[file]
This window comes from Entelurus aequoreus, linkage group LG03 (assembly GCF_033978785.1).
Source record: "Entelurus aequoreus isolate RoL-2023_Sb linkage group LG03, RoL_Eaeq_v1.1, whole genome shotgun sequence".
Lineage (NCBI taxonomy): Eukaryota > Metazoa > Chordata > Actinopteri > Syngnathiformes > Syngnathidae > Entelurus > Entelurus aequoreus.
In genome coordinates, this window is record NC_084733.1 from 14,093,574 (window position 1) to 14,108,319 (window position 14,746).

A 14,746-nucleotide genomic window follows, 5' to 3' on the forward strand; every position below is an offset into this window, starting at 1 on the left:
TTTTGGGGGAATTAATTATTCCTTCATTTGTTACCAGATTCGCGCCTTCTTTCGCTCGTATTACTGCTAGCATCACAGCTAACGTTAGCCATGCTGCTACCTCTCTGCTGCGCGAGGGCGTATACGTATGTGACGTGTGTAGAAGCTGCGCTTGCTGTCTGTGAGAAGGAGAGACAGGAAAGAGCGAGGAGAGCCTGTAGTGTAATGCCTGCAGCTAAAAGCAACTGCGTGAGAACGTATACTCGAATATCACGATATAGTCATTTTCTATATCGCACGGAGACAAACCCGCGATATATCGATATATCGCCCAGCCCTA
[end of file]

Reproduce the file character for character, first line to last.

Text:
This window comes from Entelurus aequoreus, linkage group LG03 (assembly GCF_033978785.1).
Source record: "Entelurus aequoreus isolate RoL-2023_Sb linkage group LG03, RoL_Eaeq_v1.1, whole genome shotgun sequence".
Lineage (NCBI taxonomy): Eukaryota > Metazoa > Chordata > Actinopteri > Syngnathiformes > Syngnathidae > Entelurus > Entelurus aequoreus.
In genome coordinates, this window is record NC_084733.1 from 14,093,574 (window position 1) to 14,108,319 (window position 14,746).

A 14,746-nucleotide genomic window follows, 5' to 3' on the forward strand; every position below is an offset into this window, starting at 1 on the left:
TTTTGGGGGAATTAATTATTCCTTCATTTGTTACCAGATTCGCGCCTTCTTTCGCTCGTATTACTGCTAGCATCACAGCTAACGTTAGCCATGCTGCTACCTCTCTGCTGCGCGAGGGCGTATACGTATGTGACGTGTGTAGAAGCTGCGCTTGCTGTCTGTGAGAAGGAGAGACAGGAAAGAGCGAGGAGAGCCTGTAGTGTAATGCCTGCAGCTAAAAGCAACTGCGTGAGAACGTATACTCGAATATCACGATATAGTCATTTTCTATATCGCACGGAGACAAACCCGCGATATATCGATATATCGCCCAGCCCTA